According to newspaper archives, the estimated price of the project has nearly quadrupled in the past eight years.

The Sand Creek Byway was expected to cost $25 million in 2001. The cost escalated to $45 million in 2003. Last year the state estimated the work at $70 million and the current price tag is $98 million even though the route has not changed.

“It will be at least a three-year project and we consider it a year-round construction project,” Babic said. “Some things need to be done during the winter, such as dredging.”

Traffic should not be impacted until crews begin work to tie the bypass into the existing U.S. 95 intersections, she said.

“We intend on holding weekly meetings that the public is invited to attend to keep residents up to speed on the construction schedule We’ll be meeting with business owners on First Avenue because there will be impacts during the life of the project.”

Barring delays, the project could be completed in late 2011, she said.

Maple Street to reopen

Although crews lost a day to rain last week, city officials still hope to open Maple Street on Friday from downtown to a new concrete intersection at Northwest Boulevard.

Crews will work this week to complete that intersection and paving on Maple, city engineer Ken Brown said. City officials also are expected to hold some sort of ceremony to mark the end of the two-year project to reconstruct Ash and Maple streets from Second to Francis avenues.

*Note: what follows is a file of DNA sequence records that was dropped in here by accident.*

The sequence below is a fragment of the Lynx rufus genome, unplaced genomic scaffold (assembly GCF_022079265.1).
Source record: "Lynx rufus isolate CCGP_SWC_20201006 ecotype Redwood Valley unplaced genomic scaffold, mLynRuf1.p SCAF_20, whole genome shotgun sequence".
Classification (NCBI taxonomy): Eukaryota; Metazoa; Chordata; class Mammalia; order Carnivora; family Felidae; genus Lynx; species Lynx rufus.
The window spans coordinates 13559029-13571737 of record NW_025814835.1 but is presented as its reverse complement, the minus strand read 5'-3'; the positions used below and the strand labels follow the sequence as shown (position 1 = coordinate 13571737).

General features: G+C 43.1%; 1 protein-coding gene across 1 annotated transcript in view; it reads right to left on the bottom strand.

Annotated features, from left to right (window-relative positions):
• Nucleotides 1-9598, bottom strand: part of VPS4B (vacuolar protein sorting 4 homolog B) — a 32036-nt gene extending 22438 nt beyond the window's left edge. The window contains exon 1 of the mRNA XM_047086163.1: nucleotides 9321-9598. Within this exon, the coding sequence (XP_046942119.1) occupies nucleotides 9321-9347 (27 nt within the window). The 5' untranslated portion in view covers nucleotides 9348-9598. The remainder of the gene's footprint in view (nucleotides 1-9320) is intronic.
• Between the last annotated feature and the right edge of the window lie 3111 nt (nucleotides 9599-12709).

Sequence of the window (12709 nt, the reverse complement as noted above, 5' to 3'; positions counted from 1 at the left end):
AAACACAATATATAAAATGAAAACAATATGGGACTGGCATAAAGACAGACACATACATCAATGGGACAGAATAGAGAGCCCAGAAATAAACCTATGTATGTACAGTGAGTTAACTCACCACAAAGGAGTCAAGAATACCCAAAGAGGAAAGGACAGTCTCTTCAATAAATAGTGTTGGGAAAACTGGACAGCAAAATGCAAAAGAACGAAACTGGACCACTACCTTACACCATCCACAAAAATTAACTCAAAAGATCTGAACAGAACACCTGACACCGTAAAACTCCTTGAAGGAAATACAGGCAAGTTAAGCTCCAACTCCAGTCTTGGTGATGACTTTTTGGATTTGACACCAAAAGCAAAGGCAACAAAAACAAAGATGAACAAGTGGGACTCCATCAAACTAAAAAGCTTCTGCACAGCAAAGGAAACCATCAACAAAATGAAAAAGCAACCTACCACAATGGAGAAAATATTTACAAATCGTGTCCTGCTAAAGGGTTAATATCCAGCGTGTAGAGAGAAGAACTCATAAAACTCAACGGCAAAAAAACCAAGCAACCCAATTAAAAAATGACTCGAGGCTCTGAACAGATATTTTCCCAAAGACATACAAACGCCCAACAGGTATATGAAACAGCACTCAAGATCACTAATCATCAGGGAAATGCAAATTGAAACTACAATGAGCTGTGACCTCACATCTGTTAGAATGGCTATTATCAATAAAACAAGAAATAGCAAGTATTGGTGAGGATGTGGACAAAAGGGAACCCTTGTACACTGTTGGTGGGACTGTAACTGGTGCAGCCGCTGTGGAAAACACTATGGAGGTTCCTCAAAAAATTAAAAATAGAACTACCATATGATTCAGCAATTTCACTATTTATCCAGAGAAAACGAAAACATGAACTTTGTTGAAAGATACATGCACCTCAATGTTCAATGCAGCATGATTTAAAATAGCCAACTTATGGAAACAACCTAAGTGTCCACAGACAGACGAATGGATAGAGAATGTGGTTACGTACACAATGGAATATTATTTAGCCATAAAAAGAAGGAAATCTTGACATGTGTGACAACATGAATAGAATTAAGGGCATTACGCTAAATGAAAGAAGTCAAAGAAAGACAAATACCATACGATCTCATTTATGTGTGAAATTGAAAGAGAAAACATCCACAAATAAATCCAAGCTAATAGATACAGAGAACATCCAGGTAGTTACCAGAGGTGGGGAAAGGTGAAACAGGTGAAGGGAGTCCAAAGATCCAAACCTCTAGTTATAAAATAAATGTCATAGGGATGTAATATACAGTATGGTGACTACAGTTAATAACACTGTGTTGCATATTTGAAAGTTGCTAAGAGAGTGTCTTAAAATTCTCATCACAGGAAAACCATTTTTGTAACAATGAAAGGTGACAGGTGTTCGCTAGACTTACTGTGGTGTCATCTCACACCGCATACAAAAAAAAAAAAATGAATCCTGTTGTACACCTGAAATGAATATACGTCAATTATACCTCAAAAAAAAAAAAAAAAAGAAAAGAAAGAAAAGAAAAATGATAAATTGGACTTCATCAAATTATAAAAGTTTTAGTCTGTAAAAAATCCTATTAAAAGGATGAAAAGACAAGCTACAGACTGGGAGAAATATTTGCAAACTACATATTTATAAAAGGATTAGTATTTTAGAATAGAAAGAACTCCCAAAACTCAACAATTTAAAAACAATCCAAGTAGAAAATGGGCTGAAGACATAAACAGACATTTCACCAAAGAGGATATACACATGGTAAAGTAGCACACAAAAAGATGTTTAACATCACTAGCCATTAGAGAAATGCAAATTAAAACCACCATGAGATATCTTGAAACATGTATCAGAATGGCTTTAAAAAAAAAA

“We are shooting for (Friday) but we might have to wait until the following Monday,” Brown said.

Closures coming

Commuters should be aware of a closure coming Wednesday that should last two weeks on Strong Road from Five Mile Road to Maple Street.

Contractors will work on water and sewer lines, so Strong Road trafficwill be detoured to Maple Street and then onto Johansen Road, city streets spokeswoman Ann Deasy said.

On Thursday, crews will be closing Third Avenue along Interstate 90. Eastbound I-90 on- and off-ramps at Altamont Street will be closed for the week, Brown said.

Freya/Thor exits will remain open.

Slowdown for stripers

Starting Tuesday, crews with the Idaho Transportation Department will begin painting stripes on both sides of Interstate 90 from Coeur d’Alene to the Montana state line, Babic said.